As part of the United Nations Information Center (UNIC) Windhoek’s on-going #WednesdayCelebrateWomenCampaign, UNIC Windhoek celebrates women making a positive impact in Namibia. As a way to get to know our features better, UNIC highlights one inspiring women per month.
For this month’s #WCW #WednesdayCelebrateWomen, UNIC Windhoek celebrates Nesindano Namises writer, poet, singer and mother. Nesindano describes herself as “A bi-sexual activist, I am however not afraid to admit that I love making my art. Writing, singing, poetry. It’s all put me exactly where I need to be so that I finally understand where I need to go. I think my career achievements are soon to peak, I’m not there yet, but I know that my work as a mother has proven more successful than my work as an artist.”
Read below to learn more about the multi-talented Nesindano, also known as “Nunu” who despite her busy schedule is able to find a balance between work and her role as a mother.
Tell us about your favourite performance?
Sometime in July 2015, FLON hosted a dinner with Mrs Matilda Amissah-Arthur (known as Ghana’s second lady), having been invited to recite some of my poetry, I remember feeling so relieved and excited that one of our leaders had actually shown such a keen interest in poetry in this country. Then she (the phenomenal FLON) quoted something she heard me say on a local TV show. I died. She is so lit. I appreciate that. We all do.
Where do you see yourself in the next 5 years?
To get my work published and read on a broader platform, work on a (second, third?) album as Blend, a duo I am part of. I wish to travel with my work. I would love to share as much of what I do as possible with as many different people in the world, but because five year plans can change, I am mostly hoping that I am healed and that my work will be able to have a positive impact on the lives and movements that it’s inspired and surrounded by.
We know that your mother is also a poet, is that what inspired you to go into poetry. If not what inspired you?
Mom is actually not a poet. However, much of her work as an activist has inspired me, as I am sure it has many others. Or perhaps it’s just all I have ever known.
What are your thoughts on women’s empowerment and gender equality?
The empowerment of women is very close to my heart. Getting it right with children, I think, plays a big role in how far we succeed with empowerment and equality, but I think it is also very important to allow our girls and boys to be free to express who they are without putting the pressure of being a boy or girl on them. It’s tricky, because we also only learned from our elders, but there is just as much, if not more, that we could learn from children.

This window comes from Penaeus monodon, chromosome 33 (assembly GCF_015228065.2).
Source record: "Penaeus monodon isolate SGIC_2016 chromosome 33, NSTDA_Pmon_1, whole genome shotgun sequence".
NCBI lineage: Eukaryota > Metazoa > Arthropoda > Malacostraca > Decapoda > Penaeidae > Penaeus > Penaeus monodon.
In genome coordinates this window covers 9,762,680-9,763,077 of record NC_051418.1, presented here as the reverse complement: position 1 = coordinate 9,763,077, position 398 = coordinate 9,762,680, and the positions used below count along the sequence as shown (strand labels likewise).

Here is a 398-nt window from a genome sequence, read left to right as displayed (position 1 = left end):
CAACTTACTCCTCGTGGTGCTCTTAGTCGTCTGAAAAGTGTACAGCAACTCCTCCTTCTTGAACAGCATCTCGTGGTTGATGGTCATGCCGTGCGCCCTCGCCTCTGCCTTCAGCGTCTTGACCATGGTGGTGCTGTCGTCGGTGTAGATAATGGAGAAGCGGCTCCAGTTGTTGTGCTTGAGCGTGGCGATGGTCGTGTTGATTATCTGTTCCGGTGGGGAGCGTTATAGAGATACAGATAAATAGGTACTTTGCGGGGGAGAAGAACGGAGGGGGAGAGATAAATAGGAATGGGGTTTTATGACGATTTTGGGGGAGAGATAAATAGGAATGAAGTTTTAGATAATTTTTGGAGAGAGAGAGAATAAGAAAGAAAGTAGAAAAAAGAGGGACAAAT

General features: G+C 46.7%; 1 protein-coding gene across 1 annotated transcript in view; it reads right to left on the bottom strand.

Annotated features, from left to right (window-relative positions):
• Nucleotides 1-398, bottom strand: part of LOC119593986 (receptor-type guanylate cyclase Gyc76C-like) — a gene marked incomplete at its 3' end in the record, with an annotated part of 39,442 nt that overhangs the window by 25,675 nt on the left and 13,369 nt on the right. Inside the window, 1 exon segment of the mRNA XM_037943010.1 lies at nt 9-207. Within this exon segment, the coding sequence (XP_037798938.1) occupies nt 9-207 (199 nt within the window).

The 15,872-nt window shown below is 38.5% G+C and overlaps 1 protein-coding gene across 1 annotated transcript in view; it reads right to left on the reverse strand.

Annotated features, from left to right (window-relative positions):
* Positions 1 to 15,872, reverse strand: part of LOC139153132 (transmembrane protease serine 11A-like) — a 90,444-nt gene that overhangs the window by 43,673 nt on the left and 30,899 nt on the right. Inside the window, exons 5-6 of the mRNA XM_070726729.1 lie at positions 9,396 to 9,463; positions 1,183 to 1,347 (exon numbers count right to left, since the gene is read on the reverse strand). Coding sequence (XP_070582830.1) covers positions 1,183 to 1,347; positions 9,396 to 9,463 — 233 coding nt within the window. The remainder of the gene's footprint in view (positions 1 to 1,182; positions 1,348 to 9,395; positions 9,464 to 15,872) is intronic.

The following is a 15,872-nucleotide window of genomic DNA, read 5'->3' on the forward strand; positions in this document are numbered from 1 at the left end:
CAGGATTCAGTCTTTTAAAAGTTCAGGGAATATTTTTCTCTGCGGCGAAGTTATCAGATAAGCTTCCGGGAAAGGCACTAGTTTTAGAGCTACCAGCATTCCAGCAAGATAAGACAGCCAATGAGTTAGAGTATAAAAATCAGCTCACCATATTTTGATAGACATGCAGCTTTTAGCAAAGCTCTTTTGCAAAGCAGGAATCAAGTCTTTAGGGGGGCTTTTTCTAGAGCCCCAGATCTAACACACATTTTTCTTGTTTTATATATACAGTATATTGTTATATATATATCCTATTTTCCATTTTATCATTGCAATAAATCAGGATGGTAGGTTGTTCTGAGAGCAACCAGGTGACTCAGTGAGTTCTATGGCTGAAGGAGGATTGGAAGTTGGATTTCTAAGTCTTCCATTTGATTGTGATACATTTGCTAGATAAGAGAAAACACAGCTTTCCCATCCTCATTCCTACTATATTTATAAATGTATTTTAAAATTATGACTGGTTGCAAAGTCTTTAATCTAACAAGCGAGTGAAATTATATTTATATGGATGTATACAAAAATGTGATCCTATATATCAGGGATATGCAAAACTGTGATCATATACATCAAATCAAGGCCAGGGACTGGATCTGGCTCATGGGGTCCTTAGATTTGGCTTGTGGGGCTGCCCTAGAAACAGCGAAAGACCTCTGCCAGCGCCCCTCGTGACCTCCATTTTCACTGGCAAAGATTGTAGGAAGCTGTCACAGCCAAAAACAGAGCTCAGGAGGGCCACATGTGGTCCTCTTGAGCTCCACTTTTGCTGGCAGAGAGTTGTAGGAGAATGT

How hard was it to break into the industry?
Well, I’m still breaking in. I wouldn’t say it’s hard, it is a challenge. In Namibia, I think it is an important one, because it’s beautiful to be able to tell stories to people who are from where you are, internationally, well, there are different levels, the challenge is determined by which one you want to break into and how well people are connecting with what you do.
What would you like you like to see happen in the Namibian entertainment industry?
I’m excited about unusual collaborations and live entertainment on breakthrough levels. We are story tellers. We should own live performances.
How can poetry be used as a tool/vehicle to empower women or girls in Namibia?
Poetry, like most art forms has the ability to heal through self-expression. Within environments that discourage girls to express themselves through other ways, writing can perhaps provide the escape that might give her or another girl/woman power. It is important to understand that art heals by taking us from a state of fear to a state of inspiration and creativity. We need inspired girls.
If you had to inspire young women in Namibia with just one word, what would it be?
Yes…or more accurately, yaaaaahs. (Say that to anyone you think deserves it without them expecting it. It gives life.)
In terms of women’s empowerment, what would you like to see happen in the next generation?
Ownership. If we continue to teach our girls and boys to own their bodies, own their possibilities own their futures and respect the ownership of others’, then we have a chance.
What is your advice to girls following their dreams?
Get it! Don’t forget that you really are enough and that only you can own what’s yours. If anyone tries to tell you otherwise, ask them to kindly exit stage left.